Accredited investors on the other hand are individuals or a business entity that invest based on their income, net worth, asset size, governance status, or professional experience. The reason is that private equity as an asset class is generally illiquid and has a long lock-up period and only ideal for investors with a large asset size (or AuM).
Other alternative investments include infrastructure assets, art, antique furniture, automobiles, real estate, commodities, exchange-traded funds, and hedge funds.
The market performance of traditional investments and alternative investments are independent of each other, hence, the inclusion of alternative investments in a portfolio can reduce its risk through diversification.
Before the coronavirus outbreak, PE investments in Nigeria have been flourishing and as a result, in 2019, Nigeria was described by the African Private Equity and Venture Capital Association (AVCA) as one of the most attractive destinations for PE investments. Between January and February 2019, PE in Nigeria recorded investments worth N277.64 billion ($767 million), an improvement of 345 per cent compared to N62.37 billion ($172 million) worth of deals closed during the corresponding period in 2018.
The deals within the first two months of 2019 included the 100 per cent acquisition of Chi Ltd by Coca-Cola Company for the sum of $500 million, which accounted for 65 per cent of the total private equity investments within that period.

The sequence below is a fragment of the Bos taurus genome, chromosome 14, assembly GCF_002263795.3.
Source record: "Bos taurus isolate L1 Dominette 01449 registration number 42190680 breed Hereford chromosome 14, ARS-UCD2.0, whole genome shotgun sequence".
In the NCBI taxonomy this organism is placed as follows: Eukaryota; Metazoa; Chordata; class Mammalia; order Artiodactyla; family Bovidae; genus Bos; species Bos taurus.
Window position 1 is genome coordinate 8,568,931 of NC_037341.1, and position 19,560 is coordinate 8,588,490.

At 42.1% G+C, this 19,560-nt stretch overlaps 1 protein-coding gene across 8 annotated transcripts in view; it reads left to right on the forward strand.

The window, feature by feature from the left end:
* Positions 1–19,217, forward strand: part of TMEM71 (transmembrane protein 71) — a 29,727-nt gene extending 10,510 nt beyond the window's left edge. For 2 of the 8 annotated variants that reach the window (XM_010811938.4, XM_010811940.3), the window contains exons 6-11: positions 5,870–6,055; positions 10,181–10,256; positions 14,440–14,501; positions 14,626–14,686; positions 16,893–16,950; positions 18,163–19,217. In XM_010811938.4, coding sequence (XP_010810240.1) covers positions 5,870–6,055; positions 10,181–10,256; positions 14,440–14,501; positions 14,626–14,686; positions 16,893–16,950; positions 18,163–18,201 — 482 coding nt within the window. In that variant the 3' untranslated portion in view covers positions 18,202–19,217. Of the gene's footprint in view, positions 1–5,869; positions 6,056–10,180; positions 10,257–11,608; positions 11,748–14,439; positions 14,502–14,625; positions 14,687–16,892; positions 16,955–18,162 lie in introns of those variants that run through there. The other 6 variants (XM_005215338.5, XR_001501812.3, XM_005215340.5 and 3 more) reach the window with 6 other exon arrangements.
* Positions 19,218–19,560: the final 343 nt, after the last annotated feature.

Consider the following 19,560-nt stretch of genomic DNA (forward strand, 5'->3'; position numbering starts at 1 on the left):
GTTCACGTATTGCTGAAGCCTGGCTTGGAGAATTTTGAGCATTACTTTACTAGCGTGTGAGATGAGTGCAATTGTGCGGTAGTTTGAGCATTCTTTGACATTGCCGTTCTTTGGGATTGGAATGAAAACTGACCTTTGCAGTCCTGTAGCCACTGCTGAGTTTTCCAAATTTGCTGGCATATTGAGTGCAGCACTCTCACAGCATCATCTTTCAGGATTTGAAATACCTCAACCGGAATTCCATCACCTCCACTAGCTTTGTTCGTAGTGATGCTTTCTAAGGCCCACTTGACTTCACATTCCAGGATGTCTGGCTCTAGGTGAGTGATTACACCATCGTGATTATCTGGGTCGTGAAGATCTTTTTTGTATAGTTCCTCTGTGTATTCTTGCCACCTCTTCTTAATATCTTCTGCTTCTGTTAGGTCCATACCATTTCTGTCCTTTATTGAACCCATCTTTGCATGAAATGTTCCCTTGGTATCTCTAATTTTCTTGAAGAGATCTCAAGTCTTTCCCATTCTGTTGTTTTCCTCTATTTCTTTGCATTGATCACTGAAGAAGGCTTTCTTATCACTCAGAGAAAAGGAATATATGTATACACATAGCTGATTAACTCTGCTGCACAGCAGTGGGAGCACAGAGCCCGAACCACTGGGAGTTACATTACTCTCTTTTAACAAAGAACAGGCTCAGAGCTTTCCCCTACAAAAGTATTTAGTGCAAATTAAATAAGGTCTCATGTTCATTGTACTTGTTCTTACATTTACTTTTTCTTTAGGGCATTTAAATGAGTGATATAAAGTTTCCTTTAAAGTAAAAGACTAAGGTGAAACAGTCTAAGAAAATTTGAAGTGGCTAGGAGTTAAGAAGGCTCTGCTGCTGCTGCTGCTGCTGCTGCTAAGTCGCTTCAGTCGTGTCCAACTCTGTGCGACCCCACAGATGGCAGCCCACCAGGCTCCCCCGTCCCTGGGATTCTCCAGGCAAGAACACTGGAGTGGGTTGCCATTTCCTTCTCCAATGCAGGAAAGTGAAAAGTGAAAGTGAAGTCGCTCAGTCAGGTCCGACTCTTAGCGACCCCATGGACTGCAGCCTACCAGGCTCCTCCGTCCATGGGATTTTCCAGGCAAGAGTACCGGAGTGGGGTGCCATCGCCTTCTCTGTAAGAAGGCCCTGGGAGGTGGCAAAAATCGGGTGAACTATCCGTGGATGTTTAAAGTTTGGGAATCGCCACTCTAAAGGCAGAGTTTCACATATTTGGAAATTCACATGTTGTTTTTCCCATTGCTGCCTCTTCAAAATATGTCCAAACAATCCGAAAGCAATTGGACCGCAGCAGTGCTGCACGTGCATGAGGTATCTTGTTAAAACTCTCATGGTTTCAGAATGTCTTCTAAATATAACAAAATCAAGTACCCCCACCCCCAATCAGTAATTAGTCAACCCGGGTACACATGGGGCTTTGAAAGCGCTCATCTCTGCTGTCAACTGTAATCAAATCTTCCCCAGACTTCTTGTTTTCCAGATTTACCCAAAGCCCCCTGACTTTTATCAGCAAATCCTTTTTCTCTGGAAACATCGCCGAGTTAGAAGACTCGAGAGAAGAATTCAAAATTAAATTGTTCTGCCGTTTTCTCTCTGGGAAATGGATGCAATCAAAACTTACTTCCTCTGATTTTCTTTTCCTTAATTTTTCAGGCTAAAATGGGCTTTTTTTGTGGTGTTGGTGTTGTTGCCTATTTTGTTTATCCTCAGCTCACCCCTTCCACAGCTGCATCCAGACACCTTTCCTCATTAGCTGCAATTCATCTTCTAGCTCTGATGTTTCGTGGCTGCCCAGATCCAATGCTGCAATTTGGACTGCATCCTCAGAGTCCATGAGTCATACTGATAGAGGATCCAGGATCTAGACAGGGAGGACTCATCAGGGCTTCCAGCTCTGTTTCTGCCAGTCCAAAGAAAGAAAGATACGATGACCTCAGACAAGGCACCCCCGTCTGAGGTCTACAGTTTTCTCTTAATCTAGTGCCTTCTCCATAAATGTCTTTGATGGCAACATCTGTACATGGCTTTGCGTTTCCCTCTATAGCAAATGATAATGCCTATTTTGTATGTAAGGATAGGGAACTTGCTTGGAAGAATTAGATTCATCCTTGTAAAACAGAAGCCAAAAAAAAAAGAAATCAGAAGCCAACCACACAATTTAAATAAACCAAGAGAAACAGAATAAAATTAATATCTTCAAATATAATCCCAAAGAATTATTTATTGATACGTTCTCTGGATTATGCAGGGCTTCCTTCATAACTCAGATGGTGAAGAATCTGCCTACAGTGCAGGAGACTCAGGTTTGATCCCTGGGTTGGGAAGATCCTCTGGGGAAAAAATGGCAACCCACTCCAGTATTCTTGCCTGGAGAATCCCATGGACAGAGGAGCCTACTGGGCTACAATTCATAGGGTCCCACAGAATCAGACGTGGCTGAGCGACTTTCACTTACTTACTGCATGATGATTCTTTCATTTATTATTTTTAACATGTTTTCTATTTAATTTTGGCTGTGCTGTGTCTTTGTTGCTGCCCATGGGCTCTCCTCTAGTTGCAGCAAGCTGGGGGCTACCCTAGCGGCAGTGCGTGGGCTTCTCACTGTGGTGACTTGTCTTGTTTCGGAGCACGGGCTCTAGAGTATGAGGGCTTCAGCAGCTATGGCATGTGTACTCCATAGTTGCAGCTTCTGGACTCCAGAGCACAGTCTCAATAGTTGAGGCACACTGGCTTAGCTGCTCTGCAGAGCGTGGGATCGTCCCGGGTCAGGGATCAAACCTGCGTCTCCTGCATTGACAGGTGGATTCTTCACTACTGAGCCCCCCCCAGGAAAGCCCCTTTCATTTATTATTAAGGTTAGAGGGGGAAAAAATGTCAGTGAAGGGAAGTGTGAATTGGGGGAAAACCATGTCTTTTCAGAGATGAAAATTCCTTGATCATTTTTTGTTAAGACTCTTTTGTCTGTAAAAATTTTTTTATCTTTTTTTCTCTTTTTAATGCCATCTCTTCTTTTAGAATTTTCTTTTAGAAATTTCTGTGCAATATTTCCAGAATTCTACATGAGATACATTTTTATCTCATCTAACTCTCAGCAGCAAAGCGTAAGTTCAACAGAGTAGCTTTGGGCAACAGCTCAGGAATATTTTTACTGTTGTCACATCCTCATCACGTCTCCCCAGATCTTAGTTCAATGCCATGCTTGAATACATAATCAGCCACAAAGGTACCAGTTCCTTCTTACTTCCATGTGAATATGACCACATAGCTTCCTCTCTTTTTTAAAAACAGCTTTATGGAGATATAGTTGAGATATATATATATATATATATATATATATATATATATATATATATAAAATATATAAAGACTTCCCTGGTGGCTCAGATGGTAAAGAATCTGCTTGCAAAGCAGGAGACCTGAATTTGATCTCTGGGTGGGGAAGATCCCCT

Other notable deals included Access Bank Plc’s acquisition of Diamond Bank Plc, the Partech- led Series A funding of Kudi, a financial services provider, and the acquisition of Wakanow, a travel agency, by the Carlyle Group valued at $40 million, to mention a few.
Why invest in private equity?
Private equity firms have grown over the years to become attractive investment vehicles for wealthy individuals and institutions who manage large pools of capital.
PE often guarantees better returns compared to other investments, with some private equity managers outperforming the public markets.
To diversify holdings, investors turn to private equity for higher returns than do public market. Specifically, such investments are for investors who can afford to have capital locked up for long periods.
Investors in private equity funds are called limited partners. As a limited partner, you get a return on your investment when the private equity firm sells the company it purchases while the private equity firm (also called general partners) takes some percentage as profit.
In Nigeria, different PE firms like FBNQuest Funds have their specific deal sizes, investment horizons, sector focus, fundraising timelines, and exit strategies.
As one of the leading alternative investments managers in Nigeria, FBNQuest Funds has been in operations for over 17 years and has invested in over 70 private companies through direct investing and their expertise and exposure to PE and VC Funds. Domiciled in Nigeria, the firm has investments in companies in Nigeria and other countries within the Sub-Saharan Africa region.
Nigeria Loses 200,000 Barrels of Crude Oil Daily
By Adedapo Adesanya